In a simple yet elegant move that gives a push to sustainability, two top officials of the Ministry of Environment, Forest and Climate Change, Dr Sujith Kumar Bajpayee and Leena Nandan IAS, have come forward to adopt biodegradable visiting cards made out of water hyacinths, an invasive aquatic plant. This innovative initiative, spearheaded by Dr Nagendra Prabhu, Professor, and Head, Department of Zoology, Sanatana Dharma College Alappuzha, has garnered attention for its environmental benefits and set a precedent for sustainable practices within the Indian bureaucracy.
It was while attending a Wetlands Conservation workshop in Kochi in March that Dr Sujit Kumar Bajpayee, Joint Secretary, Ministry of Environment, first came to know about the green initiatives. He stayed back and visited S D College the next day. The officer was amazed by numerous green innovative activities being initiated by the Centre for Research on Aquatic Resources (CRAR), a research lab, and Eichho Tech, a students’ Start-up venture primarily engaged in making home décor, stationery, and customized gifts using water hyacinth.
“We made a sample visiting card out of the pulp made from water hyacinth in a short time and presented it to him. The official was very much impressed. He asked us to make a bunch of visiting cards for him and his higher officer, Leena Nandan,” said Anoop Kumar V, Chief Executive Officer of Eichho Tech.
“Dr Sujith said he has travelled all over the country and seen several products made using water hyacinth. But never come across such diversification of products. That’s our USP. We’ve developed technologies to use water hyacinth at any stage of growth. We can even use dried and decayed plants,” Anoop pointed out.
The collaboration between Dr Prabhu, the Principal Investigator at CRAR, and the top bureaucratic officials stemmed from a shared concern about the environmental impact of water hyacinths in several states, including Kerala. Seeking a sustainable solution to this issue, Dr Bajpayee and Ms Nandan approached Dr Prabhu with the idea of using water hyacinth-derived materials for official use.
“The other day we sent them a presentation on such green materials that can be used regularly in the Ministry of Environment, Forest and Climate Change. The same can set a precedent for sustainable practices within the Indian bureaucracy. We’re awaiting the reply of the top officials,” said Prabhu.
Talks are also on to facilitate the setting up of a stall to showcase the diverse eco-friendly products developed by Dr Prabhu and his team during the forthcoming Wetlands Day Celebrations by the India Government to be held at Indore, Madhya Pradesh, during the first week of February.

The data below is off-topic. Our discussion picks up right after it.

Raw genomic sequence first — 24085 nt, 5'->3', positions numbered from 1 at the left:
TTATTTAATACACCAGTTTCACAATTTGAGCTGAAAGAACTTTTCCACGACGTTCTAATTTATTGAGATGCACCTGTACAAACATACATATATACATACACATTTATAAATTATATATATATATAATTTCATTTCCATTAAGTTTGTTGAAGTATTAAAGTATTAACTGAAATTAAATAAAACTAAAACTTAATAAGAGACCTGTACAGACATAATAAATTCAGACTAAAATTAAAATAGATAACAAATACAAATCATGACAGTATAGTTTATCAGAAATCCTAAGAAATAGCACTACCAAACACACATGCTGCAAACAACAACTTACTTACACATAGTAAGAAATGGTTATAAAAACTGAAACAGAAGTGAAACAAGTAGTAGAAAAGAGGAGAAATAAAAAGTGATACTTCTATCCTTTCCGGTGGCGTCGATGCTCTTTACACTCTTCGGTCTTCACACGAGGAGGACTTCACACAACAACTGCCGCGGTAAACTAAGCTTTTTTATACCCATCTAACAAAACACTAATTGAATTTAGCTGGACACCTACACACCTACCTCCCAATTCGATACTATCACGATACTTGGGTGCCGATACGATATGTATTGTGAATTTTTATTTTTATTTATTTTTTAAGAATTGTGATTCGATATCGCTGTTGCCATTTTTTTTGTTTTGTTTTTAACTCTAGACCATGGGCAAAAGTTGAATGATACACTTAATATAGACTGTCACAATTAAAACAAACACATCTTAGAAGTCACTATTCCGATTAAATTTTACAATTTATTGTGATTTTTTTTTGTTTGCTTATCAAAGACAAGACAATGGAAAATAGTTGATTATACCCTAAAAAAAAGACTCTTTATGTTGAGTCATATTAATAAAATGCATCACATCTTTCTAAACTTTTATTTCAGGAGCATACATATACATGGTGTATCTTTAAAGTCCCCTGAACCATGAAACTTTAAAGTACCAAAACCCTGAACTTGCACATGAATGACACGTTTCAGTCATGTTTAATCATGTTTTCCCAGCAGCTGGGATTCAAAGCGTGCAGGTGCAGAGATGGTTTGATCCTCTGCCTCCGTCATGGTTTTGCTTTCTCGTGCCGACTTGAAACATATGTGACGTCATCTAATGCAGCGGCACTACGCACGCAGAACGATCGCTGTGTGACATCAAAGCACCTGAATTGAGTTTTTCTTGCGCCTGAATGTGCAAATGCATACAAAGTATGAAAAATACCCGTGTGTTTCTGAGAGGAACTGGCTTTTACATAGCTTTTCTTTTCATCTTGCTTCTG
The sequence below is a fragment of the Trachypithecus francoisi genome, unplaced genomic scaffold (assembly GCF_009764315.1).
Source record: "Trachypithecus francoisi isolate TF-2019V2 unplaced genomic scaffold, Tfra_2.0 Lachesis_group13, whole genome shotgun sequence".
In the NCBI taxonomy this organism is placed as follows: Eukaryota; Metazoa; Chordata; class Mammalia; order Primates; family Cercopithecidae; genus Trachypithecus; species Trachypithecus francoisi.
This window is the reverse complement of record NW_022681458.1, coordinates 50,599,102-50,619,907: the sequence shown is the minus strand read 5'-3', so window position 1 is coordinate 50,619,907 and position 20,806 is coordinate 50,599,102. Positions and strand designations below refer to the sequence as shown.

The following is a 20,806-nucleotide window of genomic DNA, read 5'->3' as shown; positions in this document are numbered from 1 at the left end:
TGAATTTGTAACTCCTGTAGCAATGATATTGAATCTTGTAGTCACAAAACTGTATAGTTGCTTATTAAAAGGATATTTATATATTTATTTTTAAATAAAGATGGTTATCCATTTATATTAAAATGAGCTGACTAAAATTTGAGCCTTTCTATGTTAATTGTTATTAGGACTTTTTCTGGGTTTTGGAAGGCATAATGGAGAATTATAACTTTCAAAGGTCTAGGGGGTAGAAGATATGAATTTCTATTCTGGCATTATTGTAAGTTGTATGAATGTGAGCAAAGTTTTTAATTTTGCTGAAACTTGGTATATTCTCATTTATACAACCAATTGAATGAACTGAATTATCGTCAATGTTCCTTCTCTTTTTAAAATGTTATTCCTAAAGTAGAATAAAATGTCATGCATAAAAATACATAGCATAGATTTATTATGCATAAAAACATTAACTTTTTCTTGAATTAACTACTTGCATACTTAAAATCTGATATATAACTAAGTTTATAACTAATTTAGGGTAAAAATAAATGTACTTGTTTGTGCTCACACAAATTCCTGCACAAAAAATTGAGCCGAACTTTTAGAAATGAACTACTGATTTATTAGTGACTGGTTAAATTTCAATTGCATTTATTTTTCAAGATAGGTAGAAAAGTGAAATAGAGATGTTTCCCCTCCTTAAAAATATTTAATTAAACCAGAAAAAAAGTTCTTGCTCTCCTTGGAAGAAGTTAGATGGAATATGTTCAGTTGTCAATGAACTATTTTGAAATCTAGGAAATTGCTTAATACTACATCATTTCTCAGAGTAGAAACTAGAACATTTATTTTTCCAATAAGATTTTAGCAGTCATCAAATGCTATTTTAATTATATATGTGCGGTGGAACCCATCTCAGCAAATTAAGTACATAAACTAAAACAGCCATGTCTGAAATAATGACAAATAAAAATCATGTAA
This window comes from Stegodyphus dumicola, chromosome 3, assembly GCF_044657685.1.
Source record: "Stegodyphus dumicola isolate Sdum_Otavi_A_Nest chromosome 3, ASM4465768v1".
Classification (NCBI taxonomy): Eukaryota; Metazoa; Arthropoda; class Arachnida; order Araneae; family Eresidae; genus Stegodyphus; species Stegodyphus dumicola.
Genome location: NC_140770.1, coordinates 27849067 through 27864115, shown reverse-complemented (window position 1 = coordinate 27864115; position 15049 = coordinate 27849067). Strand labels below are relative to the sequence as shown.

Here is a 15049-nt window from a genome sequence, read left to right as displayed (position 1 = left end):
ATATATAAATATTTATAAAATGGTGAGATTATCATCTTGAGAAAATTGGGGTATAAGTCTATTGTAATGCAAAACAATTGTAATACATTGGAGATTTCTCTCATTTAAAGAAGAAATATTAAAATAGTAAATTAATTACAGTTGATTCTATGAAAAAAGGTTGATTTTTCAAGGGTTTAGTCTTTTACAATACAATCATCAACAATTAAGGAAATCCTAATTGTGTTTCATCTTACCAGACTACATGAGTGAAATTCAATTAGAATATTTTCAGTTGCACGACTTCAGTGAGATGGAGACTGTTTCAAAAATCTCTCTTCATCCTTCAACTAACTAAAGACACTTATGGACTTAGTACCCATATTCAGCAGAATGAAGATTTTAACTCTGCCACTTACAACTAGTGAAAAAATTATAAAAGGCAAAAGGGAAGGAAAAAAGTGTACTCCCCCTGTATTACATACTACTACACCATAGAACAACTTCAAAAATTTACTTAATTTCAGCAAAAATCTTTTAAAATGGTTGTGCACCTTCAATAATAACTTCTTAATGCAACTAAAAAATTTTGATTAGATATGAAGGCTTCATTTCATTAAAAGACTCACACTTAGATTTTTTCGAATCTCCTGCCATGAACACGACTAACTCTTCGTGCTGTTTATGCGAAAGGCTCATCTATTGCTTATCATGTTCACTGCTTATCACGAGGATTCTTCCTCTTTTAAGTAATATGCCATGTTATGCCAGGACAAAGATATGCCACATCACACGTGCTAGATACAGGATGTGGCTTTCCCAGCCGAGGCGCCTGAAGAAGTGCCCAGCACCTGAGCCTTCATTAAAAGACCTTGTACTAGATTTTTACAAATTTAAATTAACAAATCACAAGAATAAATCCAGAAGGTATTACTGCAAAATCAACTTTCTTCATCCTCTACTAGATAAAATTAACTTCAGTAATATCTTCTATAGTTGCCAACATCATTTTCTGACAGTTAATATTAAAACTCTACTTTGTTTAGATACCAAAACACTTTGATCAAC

Dr Prabhu's work with water hyacinths dates back to the early 2000s, when he began exploring ways to utilize the plant's unique properties for sustainable purposes. Through extensive research and experimentation, he developed a process to transform water hyacinths into biodegradable paper and other eco-friendly materials. His work has gained recognition for its potential to address the environmental challenges posed by water hyacinths, which are known to clog waterways and disrupt ecosystems.
The resulting biodegradable visiting cards represent a significant step towards embracing sustainability within the Indian bureaucracy. The initiative serves as a powerful symbol of the commitment of the high-ranking officers of the Ministry of Environment to environmental responsibility and encourages others in positions of influence to adopt sustainable practices. The measure also serves as a beacon of hope in a world grappling with the consequences of climate change. The journey from laboratory innovation to bureaucratic reform offers a model for aligning science, governance, and environmental stewardship toward a more sustainable future.
Dr Prabhu's contribution extends beyond the development of water hyacinth-based materials. His tireless efforts have helped to bridge the gap between scientific innovation and practical application, paving the way for a more environmentally conscious approach to governance.
A novel study by a team of international researchers, including Dr Prabhu, has succeeded in using satellite images to detect water hyacinths in Vembanad Lake. They also prepared a heat map, a first of its kind, showing the water hyacinth presence over a two-year time frame that can be utilized for effective weed management practices.
A host of technologies developed by the Centre headed by him have gained attention at the national and international levels. For instance, decayed weeds mixed with soil could be used for floating farms and processing freshwater hyacinths for mushroom cultivation.
The story of water hyacinths turning into visiting cards is a testament to the power of interdisciplinary collaboration and the transformative potential of administrative leadership.